Article cited: Jeffrey Ball, “Exxon Softens Climate-Change Stance – Hoping to Shape Policy, Oil Giant Joins Dialogue On Curbing of Emissions”, The Wall Street Journal, January 11, 2007; pA2
On this topic, the following letter was sent yesterday to some US NGO’s from the Vice President for Public Affairs of ExxonMobil.
Date: January 11, 2007
Subject: U.S. Climate Change Policy
ExxonMobil’s position on climate change continues to be misunderstood by
some individuals and groups.
There is increasing evidence that the earth’s climate has warmed on average
about .6 C in the last century. What is clear today is that greenhouse gas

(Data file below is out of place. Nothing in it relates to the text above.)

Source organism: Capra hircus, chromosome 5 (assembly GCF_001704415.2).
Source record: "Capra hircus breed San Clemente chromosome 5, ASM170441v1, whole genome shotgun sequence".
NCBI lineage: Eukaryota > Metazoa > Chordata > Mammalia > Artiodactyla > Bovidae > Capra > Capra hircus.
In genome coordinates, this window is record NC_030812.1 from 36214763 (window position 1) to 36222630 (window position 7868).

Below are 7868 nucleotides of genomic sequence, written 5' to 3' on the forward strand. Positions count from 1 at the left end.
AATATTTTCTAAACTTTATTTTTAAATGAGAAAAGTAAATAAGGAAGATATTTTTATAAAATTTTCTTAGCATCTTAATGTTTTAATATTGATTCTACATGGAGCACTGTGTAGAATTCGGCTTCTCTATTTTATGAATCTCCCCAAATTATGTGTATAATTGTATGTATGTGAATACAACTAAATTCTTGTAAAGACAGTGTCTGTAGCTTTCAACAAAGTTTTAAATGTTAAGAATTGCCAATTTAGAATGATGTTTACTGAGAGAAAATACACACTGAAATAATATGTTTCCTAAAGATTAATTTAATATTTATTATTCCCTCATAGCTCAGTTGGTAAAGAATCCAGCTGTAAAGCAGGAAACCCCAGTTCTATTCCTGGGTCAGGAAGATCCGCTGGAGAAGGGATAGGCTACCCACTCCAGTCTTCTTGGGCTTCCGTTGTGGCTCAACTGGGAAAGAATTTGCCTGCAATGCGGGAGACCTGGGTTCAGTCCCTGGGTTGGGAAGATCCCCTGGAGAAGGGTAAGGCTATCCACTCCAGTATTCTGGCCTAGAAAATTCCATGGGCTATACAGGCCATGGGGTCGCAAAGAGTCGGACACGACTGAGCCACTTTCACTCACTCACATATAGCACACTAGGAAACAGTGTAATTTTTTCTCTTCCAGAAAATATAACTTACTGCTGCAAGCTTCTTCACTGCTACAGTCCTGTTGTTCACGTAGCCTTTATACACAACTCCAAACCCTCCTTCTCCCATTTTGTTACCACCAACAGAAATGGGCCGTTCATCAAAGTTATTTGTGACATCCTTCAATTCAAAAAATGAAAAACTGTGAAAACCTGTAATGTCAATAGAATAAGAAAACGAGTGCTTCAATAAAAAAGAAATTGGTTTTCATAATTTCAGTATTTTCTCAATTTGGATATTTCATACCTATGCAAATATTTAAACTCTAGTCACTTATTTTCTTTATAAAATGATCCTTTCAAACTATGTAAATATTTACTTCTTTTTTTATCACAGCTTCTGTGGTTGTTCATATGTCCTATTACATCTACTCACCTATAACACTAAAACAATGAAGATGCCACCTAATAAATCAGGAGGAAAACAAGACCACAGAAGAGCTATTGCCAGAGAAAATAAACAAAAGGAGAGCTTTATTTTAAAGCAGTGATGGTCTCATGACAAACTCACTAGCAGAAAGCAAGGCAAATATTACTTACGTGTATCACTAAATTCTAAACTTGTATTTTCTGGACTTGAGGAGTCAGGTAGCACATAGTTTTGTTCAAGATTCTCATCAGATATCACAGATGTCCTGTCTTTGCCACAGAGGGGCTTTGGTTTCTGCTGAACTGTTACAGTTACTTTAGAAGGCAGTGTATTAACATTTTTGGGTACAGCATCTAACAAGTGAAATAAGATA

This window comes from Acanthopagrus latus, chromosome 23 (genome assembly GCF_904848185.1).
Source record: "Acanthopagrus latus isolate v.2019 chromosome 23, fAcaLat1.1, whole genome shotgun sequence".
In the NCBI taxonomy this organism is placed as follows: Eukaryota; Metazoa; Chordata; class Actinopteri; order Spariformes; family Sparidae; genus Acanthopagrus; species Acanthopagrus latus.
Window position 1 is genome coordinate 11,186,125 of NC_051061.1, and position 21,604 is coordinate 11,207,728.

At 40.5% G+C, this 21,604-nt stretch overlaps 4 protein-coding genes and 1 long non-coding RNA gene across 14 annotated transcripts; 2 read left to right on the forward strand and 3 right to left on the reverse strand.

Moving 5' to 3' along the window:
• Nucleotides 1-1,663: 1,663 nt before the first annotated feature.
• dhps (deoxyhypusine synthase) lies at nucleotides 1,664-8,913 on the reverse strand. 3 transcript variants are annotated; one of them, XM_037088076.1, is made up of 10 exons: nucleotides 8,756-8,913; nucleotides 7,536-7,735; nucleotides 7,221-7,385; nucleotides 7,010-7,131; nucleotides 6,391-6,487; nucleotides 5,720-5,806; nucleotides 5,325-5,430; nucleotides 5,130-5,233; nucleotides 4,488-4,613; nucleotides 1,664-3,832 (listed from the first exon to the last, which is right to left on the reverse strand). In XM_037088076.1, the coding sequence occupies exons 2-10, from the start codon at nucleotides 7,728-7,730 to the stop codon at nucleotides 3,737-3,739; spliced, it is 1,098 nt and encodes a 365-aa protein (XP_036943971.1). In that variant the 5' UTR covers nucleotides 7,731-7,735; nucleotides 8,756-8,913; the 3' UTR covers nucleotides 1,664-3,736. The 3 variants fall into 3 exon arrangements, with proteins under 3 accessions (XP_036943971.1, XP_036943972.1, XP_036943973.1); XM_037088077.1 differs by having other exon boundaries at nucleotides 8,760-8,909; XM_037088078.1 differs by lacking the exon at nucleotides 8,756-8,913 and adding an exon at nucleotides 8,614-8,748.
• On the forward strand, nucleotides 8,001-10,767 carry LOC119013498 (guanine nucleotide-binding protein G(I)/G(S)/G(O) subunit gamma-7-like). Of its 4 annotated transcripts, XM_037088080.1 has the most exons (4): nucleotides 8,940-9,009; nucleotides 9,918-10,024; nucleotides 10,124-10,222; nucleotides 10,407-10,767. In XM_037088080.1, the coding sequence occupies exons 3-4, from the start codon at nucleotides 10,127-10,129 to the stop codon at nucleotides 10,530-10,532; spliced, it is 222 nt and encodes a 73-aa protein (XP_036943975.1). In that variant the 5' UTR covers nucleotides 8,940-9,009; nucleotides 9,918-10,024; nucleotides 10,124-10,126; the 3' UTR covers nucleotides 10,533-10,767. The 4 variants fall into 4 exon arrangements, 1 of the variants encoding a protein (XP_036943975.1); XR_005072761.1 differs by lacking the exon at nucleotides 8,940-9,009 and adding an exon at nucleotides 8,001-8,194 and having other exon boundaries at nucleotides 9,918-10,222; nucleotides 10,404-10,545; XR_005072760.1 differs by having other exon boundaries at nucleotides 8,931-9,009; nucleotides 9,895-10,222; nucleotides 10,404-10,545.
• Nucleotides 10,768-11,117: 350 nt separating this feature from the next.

emissions are one of the factors that contribute to climate change.
Climate remains today an extraordinarily complex area of scientific study.
But the risks to society and ecosystems could prove to be significant – so
despite the areas of uncertainty that do exist, it is prudent to develop
and implement strategies that address the risks, keeping in mind the
central importance of energy to the economies of the world. This includes
putting policies in place that start us on a path to reduce emissions,
while understanding the context of managing carbon emissions among other
important world priorities, such as economic development, poverty
eradication and public health. While this long term objective is pursued,
near term objectives should include supporting climate research to reduce
uncertainties while pacing policy responses; promoting energy efficiency;
deploying existing technologies that reduce greenhouse gas emissions; and
supporting research and development of new, low-GHG technologies.